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Board Split, Staggered But Not Junior Highs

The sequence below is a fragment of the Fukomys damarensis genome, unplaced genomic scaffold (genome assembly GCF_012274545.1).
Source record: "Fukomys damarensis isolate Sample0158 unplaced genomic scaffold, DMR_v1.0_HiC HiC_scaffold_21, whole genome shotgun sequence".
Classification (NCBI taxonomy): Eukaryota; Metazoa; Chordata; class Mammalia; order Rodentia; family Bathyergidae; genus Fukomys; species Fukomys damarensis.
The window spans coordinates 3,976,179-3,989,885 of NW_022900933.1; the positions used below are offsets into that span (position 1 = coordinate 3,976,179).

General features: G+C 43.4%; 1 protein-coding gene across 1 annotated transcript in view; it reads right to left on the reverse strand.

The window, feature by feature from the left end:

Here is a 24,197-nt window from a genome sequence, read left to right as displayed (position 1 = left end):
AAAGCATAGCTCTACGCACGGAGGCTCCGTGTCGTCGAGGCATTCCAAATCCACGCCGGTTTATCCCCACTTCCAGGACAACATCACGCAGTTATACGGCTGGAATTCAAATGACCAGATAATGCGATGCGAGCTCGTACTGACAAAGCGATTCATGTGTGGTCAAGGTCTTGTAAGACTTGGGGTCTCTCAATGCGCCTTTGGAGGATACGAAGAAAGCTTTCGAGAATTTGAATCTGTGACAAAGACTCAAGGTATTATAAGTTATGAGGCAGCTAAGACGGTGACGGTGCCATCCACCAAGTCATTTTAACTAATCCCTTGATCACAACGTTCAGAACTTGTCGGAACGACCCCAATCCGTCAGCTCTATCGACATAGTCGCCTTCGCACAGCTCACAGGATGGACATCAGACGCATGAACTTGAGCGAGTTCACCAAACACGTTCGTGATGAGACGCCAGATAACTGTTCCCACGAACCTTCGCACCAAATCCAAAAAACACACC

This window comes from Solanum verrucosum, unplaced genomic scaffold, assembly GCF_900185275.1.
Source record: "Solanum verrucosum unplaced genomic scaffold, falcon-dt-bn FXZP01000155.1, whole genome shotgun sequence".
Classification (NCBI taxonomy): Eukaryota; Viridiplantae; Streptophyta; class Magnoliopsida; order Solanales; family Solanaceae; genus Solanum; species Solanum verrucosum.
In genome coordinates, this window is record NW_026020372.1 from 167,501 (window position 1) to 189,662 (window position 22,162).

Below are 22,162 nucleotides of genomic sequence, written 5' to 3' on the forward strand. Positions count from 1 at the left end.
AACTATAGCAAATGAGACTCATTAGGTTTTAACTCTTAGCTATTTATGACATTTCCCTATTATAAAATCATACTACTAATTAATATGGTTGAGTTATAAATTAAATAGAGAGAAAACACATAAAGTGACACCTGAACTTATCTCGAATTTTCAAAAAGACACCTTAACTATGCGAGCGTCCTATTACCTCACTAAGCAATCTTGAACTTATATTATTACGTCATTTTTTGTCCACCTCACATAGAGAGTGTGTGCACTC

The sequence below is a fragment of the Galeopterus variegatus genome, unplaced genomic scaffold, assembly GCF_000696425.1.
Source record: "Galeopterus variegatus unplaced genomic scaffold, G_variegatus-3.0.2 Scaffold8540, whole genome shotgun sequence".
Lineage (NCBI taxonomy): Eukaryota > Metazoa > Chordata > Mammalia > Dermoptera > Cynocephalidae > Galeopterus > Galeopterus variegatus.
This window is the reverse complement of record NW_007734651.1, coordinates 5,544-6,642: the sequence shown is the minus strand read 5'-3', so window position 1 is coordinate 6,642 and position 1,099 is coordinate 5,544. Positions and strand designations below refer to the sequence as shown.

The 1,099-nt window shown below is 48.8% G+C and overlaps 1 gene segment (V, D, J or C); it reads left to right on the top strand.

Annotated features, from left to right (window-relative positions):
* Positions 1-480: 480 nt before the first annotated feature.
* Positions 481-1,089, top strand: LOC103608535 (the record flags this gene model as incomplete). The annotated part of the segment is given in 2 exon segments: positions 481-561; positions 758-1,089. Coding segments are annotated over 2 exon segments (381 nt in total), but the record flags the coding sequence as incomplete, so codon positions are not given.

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By default, the Ann Arbor School District's junior high pupils will attend a full-day schedule during the 1970-71 school year. The number of class periods, however, will be reduced from seven to six. In a confusing discussion which lasted for nearly three hours, the Ann Arbor Board of Education last night rejected a recommendation from School Supt. W. Scott Westerman Jr. to institute a staggered shift this fall by a 5-3 vote, and didn't even vote on the unanimous recommendation of the junior high principáis to inaugúrate a split shift to cope i with the expected overcrowding and consequent discipline problems. The status quo will thus remain next year as a result of the board's inaction, even though a motion to that effect failed to gain a majority. A total of 10 more portable classrooms will be needed for the junior highs, however, to accommodate the 300 expected new pupils. Despite the urgent recommendation of the principáis that a change be made, not enough trustees could be eonvinced that 300 more pupils this f a 1 1 called for split or staggered shifts and family disruptions. Another alternative - to put the ninth graders into the high school and put the high schools on split shifts - did not come up for a vote. The full-day schedule plus the 10 new. portables will cost an additional $122,000, making it the most expensive of the plans considered. Voting in favor of the staggered shift recommendation were Trustees Cecil W. Warner, Harold Lockett and Ronald Bishop. Voting against were Trustees Robert Conn, Charles H. Good, Henry Johnson, Ted Heusel and Paul D. Carrington. A motion by Carrington to reconsider the staggered shift recommendation after it had been defeated did not pass. In relatëd action, a boundary change was appröved last night between Slauson and Tappan Junior Highs. The students from the Slauson School District who are presently eligible for busing will be bused to Tappan in the fall. Ninth graders in this category will be given the option of finishing at Slauson. The rest must go to Tappan. Slauson is the most overcrowded of the four junior highs. In answer to a question, Westerman said the recommendation for split or staggered shifts was not a "spiteful response" to the June 8 millage and bonding defeats. It was simply an attempt to alleviate the overcrowding and discipline problems, he said. But not enough trustees could be convinced of the need for a change. Trustee Heusel pointed out that junior highs have been overcrowded for years. His comments were echoed by Trustee Johnson. Westerman replied that the "mood" of the students is different now than several years ago, making it harder to cope with the overcrowding, in the principáis' opinions. Vice President Good said the board was "very remiss" in not telling the public about the split or staggered shift possibilities before the June 8 eléction. "Nothing has changed in the schools as far as I can teil between June 1 and July 1," Good said. 'v'Why didn't the principáis give us their split shift recommendation earlier?" (It was made June 24). Trustee Warner fought hard to convince his colleagues to approve a split or staggered shift. Crowded schools lead to "congestión, turmoil and disruption," Warner said. "I'm not sure life is worth living like it is now at the junior highs." Talking about the alternative of keeping the schedule the same next year and telling the principáis to keep a "stiff upper lip," Warner declared: "If I were a building principal I might teil you all to go to heil. They need some relief, and we can give it to them." An amendment by Trustee Johnson to give Slauson special attention to alleviate its overcrowding, perhaps by its own split or staggered shift, was not ápproved. The vote on the amendment was a tie, 4-4. In 1970-71, Forsythe i s expected to have an enrollment of 1,175; Scarlett, 1,200; Slauson, 1,235 and Tappan, 1,047. Slauson will be the most overcrowded (with 80 per cent utilization) by 40.1 per cent; Scarlett by 26.3 per cent, Forsythe by 23.7 per cent and Tappan by 5.5 per cent. All the schools were built for 950 pupils. Westerman told the trustees he thought a staggered shift with seventh graders attending f rom 8 a.m. to 1:15 p.m. and eighth and ninth graders from 11:38 a.m. to 4:52 p.m. was the "least evil" of the options the board could take. He said enrollment projections predict a repetition of the overcrowding problem in 1973 f a sixth junior high is not available at that time. The present overcrowding is the result of insufficient funds for a fifth junior high from a 1965 bonding issue, and subsequent defeats of bonding issues for funds in January and December of 1968. Funds for the fifth junior high were finally approved in June of 1969. Vesterman also reiterated a prediction last night that staggered shifts will be needed at Pioneer and Huron Highs in 1972-73 ,iind split shifts in 197374. M __